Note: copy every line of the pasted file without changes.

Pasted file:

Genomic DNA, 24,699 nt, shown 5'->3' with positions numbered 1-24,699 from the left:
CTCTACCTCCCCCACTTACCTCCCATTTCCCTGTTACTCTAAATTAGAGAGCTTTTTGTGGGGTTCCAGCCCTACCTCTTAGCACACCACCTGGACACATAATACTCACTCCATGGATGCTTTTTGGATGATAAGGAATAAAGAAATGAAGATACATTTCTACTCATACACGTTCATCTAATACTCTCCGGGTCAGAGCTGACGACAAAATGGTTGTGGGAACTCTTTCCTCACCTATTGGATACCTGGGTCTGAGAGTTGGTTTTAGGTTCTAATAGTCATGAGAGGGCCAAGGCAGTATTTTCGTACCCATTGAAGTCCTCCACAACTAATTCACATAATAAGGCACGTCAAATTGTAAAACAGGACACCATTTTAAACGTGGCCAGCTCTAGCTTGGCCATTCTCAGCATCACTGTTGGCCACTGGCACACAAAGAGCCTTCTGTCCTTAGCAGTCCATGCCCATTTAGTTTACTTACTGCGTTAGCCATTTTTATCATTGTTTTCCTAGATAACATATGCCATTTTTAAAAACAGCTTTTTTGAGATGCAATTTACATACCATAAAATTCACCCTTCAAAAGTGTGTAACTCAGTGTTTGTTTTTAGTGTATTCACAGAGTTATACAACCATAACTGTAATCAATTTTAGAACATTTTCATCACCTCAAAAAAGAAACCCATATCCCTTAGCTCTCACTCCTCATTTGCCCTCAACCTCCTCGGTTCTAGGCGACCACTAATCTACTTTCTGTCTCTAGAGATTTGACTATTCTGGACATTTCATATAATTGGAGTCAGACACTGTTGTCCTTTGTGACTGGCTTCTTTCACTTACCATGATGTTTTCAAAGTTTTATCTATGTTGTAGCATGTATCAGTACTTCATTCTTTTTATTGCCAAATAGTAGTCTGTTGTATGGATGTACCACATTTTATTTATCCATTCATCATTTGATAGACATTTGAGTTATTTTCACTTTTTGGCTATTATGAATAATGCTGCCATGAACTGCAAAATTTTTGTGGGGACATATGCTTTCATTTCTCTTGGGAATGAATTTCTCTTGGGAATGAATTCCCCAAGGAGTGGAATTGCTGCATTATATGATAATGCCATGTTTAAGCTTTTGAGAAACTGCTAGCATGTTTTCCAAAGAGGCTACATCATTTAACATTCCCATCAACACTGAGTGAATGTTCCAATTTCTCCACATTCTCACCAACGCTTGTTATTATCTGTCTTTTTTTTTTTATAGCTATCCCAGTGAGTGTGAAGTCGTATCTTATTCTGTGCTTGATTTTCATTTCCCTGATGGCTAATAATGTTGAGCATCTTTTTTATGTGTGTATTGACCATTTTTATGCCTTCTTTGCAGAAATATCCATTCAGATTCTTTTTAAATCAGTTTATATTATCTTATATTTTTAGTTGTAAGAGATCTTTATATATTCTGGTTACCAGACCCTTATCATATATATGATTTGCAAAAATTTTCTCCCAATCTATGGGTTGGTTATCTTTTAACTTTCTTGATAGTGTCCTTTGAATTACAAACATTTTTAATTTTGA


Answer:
Genomic DNA, 24,699 nt, shown 5'->3' with positions numbered 1-24,699 from the left:
CTCTACCTCCCCCACTTACCTCCCATTTCCCTGTTACTCTAAATTAGAGAGCTTTTTGTGGGGTTCCAGCCCTACCTCTTAGCACACCACCTGGACACATAATACTCACTCCATGGATGCTTTTTGGATGATAAGGAATAAAGAAATGAAGATACATTTCTACTCATACACGTTCATCTAATACTCTCCGGGTCAGAGCTGACGACAAAATGGTTGTGGGAACTCTTTCCTCACCTATTGGATACCTGGGTCTGAGAGTTGGTTTTAGGTTCTAATAGTCATGAGAGGGCCAAGGCAGTATTTTCGTACCCATTGAAGTCCTCCACAACTAATTCACATAATAAGGCACGTCAAATTGTAAAACAGGACACCATTTTAAACGTGGCCAGCTCTAGCTTGGCCATTCTCAGCATCACTGTTGGCCACTGGCACACAAAGAGCCTTCTGTCCTTAGCAGTCCATGCCCATTTAGTTTACTTACTGCGTTAGCCATTTTTATCATTGTTTTCCTAGATAACATATGCCATTTTTAAAAACAGCTTTTTTGAGATGCAATTTACATACCATAAAATTCACCCTTCAAAAGTGTGTAACTCAGTGTTTGTTTTTAGTGTATTCACAGAGTTATACAACCATAACTGTAATCAATTTTAGAACATTTTCATCACCTCAAAAAAGAAACCCATATCCCTTAGCTCTCACTCCTCATTTGCCCTCAACCTCCTCGGTTCTAGGCGACCACTAATCTACTTTCTGTCTCTAGAGATTTGACTATTCTGGACATTTCATATAATTGGAGTCAGACACTGTTGTCCTTTGTGACTGGCTTCTTTCACTTACCATGATGTTTTCAAAGTTTTATCTATGTTGTAGCATGTATCAGTACTTCATTCTTTTTATTGCCAAATAGTAGTCTGTTGTATGGATGTACCACATTTTATTTATCCATTCATCATTTGATAGACATTTGAGTTATTTTCACTTTTTGGCTATTATGAATAATGCTGCCATGAACTGCAAAATTTTTGTGGGGACATATGCTTTCATTTCTCTTGGGAATGAATTTCTCTTGGGAATGAATTCCCCAAGGAGTGGAATTGCTGCATTATATGATAATGCCATGTTTAAGCTTTTGAGAAACTGCTAGCATGTTTTCCAAAGAGGCTACATCATTTAACATTCCCATCAACACTGAGTGAATGTTCCAATTTCTCCACATTCTCACCAACGCTTGTTATTATCTGTCTTTTTTTTTTTATAGCTATCCCAGTGAGTGTGAAGTCGTATCTTATTCTGTGCTTGATTTTCATTTCCCTGATGGCTAATAATGTTGAGCATCTTTTTTATGTGTGTATTGACCATTTTTATGCCTTCTTTGCAGAAATATCCATTCAGATTCTTTTTAAATCAGTTTATATTATCTTATATTTTTAGTTGTAAGAGATCTTTATATATTCTGGTTACCAGACCCTTATCATATATATGATTTGCAAAAATTTTCTCCCAATCTATGGGTTGGTTATCTTTTAACTTTCTTGATAGTGTCCTTTGAATTACAAACATTTTTAATTTTGA